Inside the World of Lightwire Theater

Co-founder Ian Carney talks about “America’s Got Talent” and what people can expect from the Christmas show.

The New Orleans-based Lightwire Theater may not have won “America’s Got Talent,” but they did inspire a moment of sincerity from judge Howard Stern, who after watching them declared, “You’re everything that makes America great.” It is hard not to smile watching Lightwire’s dancers – who wear puppet-like costumes outfitted with electroluminescent wires and perform in the dark – bring to life tales of colorful creatures for children and adults alike. Lightwire takes residency at the Joy Theater Dec. 12-22 for Lightwire: A Very Electric Christmas before embarking on a tour in February. Ian Carney, a Broadway veteran and the group’s co-founder, talks about the show and “AGT.”

What can people expect from the Christmas show?  For those people who have seen us at the two shows locally at the Contemporary Arts Center [Darwin the Dinosaur and The Ugly Duckling] they’ll see something different. The people who haven’t seen us or are familiar with us from “America’s Got Talent” will get a chance to see us live. Although the creatures look really cool on TV, live is a whole other thing. People don’t understand what they’re looking at. We’ve had cops called on us outside Audubon Zoo [during a rehearsal] because creatures were running around in the dark – people were slamming their brakes.

It was an exciting chance for us to give back to the city, to do a show we want to be a tradition at the Joy and do a Christmas show that’s different, while still having root in the classic Christmas things but trying to take a left turn whenever we can. Our background is ballet, so there’s certainly a nod to The Nutcracker, but it’s certainly not The Nutcracker. It’s got holiday standards, but it’s not bombarding you with Christmas music the whole two acts.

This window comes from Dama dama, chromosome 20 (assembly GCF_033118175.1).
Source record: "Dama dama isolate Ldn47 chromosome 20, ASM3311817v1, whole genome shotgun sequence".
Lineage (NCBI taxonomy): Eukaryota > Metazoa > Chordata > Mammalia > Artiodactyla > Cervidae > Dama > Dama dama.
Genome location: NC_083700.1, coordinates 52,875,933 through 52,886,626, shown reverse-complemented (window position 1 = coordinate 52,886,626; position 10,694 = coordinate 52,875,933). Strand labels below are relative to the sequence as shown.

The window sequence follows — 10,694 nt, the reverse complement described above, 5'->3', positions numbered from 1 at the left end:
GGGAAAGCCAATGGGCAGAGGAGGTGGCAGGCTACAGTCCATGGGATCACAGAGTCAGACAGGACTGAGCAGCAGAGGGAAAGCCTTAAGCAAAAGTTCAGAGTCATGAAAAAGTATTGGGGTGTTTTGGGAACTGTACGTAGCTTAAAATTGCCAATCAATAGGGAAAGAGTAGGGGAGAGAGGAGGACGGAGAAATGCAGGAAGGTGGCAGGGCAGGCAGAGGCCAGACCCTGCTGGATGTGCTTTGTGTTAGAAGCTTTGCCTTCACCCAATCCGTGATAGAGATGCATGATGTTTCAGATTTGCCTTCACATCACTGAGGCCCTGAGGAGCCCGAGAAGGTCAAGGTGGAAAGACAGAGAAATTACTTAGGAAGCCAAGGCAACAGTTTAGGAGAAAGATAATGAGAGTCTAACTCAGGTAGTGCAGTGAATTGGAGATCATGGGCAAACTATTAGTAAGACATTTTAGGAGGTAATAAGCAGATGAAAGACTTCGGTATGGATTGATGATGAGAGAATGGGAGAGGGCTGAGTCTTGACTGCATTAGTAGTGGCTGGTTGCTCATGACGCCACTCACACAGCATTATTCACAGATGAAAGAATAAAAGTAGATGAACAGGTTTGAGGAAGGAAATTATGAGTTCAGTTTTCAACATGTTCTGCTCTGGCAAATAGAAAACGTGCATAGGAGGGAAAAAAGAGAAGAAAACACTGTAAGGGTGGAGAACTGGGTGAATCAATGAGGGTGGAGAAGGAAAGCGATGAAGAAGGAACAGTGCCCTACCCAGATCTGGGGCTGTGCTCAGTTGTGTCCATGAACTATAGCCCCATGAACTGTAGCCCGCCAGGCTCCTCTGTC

How did the exposure from “America’s Got Talent” affect what you do? It increased demand for what we do, and that’s a good thing. The difficulty is … we build everything in-house. The complicated electrical systems, we do them here. There’s also training new people on how to deal with this stuff, because the wire itself is very temperamental; it doesn’t want to do what we do to it. … If the electrical system goes, there’s no character. When I was dancing on Broadway, you could smile and dance your way out of it.

But the good part about our medium is the sky is the limit. When you create a world like we create, there’s really nothing we can’t achieve. Birds, fish – you own the space because it’s all blackness. We try to envelope the audience in the world a lot more.

We’ve been to Bogota, Denmark, Russia three times now, Toyko, Hong Kong … the show had a whole life and enabled us to do a lot of traveling and avoid one thing that really separates us as people, which is language.

We’re so happy to be able to be home in New Orleans and hire New Orleans people to do our shows. The support of our community has been wonderful. I had to leave New Orleans to dance on Broadway, but I don’t have to leave New Orleans for this. There’s no other city on the planet like this one. We love that we can stay here.

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